VantageScore Credit Score


One of the lesser known credit scores out there is the so-called “VantageScore.”

Although it’s still playing second fiddle to the FICO score, its popularity is rising. However, it will be in for a serious fight given FICO’s immensely successful marketing efforts over the past several decades.

The first victory for VantageScore came with FICO’s failure to patent it’s 300-850 credit score range, though VantageScore has thus far chosen to go with its own scoring range.

So what exactly is the VantageScore?

Well, similar to the FICO score, it’s a credit score used by banks and creditors to assess consumer credit risk when making decisions to extend credit.

And just like FICO, it has a credit score range, though instead of ranging from 300-850, it ranges from 501 to 990.  VantageScore also uses a letter grade, including A, B, C, D or F.

A: 900-990
B: 800-899
C: 700-799
D: 600-699
F: 501-599

FYI: The newest version, VantageScore 3.0, uses the same range as FICO, 300 to 850. Here is the VantageScore conversion chart to make sense of an old VantageScore:

VantageScore Conversion

Similar to FICO scores, the higher your VantageScore, the lower your default risk.  And vice versa. So consumers will want to shoot for the stars here as well. You can see your VantageScore 3.0 for free.

Some readers have reported to me that they have 900 credit scores – this is probably a result of the creditor using a VantageScore instead of a FICO score, which would explain why their credit score is “so incredibly high.”

But in reality, a 900 credit score is just barely in VantageScore’s “A” letter grade bucket, so it’s not necessarily as stellar as it seems. In fact, it would be a sub-800 FICO score.

How Is a VantageScore Determined?

Payment history is the biggest driver of the VantageScore, just as it is over at FICO, accounting for nearly a third of the scoring, as the pie chart above confirms.

And credit utilization is the second biggest factor, again, just the same over at FICO, with a near quarter-share of the pie.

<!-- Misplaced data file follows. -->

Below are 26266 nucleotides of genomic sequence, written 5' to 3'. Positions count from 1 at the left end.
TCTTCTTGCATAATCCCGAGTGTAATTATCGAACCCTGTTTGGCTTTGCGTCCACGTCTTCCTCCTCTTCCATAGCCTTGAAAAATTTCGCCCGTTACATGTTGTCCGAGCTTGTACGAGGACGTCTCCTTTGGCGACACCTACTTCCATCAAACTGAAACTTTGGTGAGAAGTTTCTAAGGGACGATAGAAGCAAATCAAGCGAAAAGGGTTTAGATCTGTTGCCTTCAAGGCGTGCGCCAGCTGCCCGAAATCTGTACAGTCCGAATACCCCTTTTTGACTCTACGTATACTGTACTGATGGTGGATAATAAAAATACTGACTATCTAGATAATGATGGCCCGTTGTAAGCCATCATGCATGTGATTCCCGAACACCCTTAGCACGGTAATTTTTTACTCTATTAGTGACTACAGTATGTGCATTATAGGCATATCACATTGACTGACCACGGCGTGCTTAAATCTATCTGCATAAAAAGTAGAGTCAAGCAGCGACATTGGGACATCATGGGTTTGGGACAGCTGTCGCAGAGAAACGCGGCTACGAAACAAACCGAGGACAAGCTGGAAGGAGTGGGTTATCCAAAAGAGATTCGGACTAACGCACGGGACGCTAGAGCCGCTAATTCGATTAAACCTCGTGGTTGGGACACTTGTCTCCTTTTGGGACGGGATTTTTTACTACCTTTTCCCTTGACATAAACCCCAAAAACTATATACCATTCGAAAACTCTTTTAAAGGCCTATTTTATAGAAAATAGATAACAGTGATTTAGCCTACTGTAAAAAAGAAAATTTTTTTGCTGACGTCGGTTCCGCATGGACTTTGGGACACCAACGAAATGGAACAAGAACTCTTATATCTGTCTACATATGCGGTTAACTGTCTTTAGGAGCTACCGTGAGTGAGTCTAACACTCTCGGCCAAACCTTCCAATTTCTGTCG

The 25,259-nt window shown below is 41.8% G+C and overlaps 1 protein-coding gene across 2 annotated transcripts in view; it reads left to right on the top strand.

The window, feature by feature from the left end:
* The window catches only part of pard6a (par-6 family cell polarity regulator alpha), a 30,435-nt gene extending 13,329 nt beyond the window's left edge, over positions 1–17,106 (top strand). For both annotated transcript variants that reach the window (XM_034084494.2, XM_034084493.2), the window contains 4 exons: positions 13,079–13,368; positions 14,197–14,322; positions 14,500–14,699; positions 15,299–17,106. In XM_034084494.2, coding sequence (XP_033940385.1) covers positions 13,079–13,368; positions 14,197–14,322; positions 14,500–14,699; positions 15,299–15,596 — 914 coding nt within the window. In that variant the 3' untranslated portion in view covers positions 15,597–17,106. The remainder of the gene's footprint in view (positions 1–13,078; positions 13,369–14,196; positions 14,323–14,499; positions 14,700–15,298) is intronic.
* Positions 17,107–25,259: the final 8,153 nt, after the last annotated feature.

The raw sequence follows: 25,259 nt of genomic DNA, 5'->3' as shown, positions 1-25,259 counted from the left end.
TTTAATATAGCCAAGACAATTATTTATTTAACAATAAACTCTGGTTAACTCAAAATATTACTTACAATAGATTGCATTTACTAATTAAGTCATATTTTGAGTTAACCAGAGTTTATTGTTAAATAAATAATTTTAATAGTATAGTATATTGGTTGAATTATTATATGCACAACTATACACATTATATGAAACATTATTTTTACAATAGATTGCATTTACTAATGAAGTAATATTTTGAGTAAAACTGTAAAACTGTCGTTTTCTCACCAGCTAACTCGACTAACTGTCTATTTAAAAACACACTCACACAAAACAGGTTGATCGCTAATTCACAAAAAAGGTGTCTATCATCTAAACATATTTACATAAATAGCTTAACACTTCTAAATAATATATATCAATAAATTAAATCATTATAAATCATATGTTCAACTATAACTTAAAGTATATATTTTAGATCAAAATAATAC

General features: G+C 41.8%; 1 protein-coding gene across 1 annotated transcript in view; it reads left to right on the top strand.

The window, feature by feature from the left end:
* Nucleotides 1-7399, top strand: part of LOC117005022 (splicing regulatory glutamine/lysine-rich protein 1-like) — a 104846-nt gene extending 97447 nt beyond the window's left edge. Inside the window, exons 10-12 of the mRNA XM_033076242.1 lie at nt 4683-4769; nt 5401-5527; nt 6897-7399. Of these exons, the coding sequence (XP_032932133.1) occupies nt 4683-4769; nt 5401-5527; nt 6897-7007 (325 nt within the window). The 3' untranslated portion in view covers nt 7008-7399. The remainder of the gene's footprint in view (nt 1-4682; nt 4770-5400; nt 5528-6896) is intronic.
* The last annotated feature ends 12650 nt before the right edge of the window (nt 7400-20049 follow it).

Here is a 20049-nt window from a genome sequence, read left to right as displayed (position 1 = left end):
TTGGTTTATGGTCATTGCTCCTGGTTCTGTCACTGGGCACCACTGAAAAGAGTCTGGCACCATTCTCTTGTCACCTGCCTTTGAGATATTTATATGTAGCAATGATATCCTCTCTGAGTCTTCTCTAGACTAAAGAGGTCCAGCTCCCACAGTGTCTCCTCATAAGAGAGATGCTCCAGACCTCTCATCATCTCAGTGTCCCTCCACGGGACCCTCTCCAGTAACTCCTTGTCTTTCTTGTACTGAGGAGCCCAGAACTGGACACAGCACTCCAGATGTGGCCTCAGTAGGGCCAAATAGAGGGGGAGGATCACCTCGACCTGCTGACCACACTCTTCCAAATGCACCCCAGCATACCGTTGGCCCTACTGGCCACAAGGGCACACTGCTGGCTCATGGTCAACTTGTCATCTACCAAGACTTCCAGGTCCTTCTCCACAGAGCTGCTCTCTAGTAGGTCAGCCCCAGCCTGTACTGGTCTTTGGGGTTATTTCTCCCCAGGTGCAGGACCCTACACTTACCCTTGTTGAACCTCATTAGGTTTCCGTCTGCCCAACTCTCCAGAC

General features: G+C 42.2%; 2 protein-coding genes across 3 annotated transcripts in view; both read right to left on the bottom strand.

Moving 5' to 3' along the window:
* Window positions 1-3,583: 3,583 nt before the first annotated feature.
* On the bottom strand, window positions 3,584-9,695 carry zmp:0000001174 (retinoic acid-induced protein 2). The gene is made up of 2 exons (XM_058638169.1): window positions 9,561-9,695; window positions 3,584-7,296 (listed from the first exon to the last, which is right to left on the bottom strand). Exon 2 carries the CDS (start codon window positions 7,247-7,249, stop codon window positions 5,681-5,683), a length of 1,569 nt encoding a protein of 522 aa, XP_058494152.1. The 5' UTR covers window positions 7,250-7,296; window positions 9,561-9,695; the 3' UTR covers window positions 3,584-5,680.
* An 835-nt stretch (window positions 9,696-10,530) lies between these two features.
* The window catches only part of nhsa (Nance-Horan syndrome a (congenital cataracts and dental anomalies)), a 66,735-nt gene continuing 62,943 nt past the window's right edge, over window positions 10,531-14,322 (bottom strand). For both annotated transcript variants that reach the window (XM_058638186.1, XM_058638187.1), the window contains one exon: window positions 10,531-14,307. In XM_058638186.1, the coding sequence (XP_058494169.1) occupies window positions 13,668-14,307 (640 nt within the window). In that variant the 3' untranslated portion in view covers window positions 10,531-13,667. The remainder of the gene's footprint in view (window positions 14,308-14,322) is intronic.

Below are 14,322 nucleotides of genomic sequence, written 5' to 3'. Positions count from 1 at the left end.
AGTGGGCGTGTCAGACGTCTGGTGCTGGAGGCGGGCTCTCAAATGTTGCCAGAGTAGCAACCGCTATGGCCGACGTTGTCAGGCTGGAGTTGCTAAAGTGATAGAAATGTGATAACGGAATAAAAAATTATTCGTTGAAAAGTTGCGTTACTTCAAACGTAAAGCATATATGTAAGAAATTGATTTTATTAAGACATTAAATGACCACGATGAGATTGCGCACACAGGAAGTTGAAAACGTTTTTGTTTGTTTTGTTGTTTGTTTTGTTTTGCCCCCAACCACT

In other words, if you pay your bills on time and keep balances low you’re halfway home.

VantageScore breaks up credit utilization a bit more, looking at balances and the amount of credit available.

Finally, depth of credit (credit history) and recent credit come into play, meaning it takes time to establish a solid VantageScore, and you should only apply for new credit sparingly.  Pretty straightforward stuff really.

What Makes VantageScore Unique?

VantageScore throws out negative authorized user data, and only considers the positive stuff, which means consumers don’t have to worry about someone else ruining their credit. This should give creditors a more accurate picture of your credit habits.

It also doesn’t include medical debt unless it makes its way to collections, but has the ability to add utility and rent payment data to your score.

Additionally, it’s a collaborative effort by the three major credit bureaus, meaning credit scores should exhibit a smaller range from bureau to bureau, important if a lender uses just one score or relies on your mid-score.

[Why are credit scores so different?]

After all, you don’t want one bad credit score to drag down the other two good credit scores, or worse yet, be the only one used.

VantageScore has also designed credit scores specifically for bankruptcy and thin-file populations, and apparently has the ability to identify the “best of the worst” in each credit scoring segment.

The hope is that this segmentation will drive more banks and lenders to use VantageScore.

However, FICO is still the the frontrunner in the credit score world, so make it your focus when monitoring your credit score.

Read more: How to raise your credit score.

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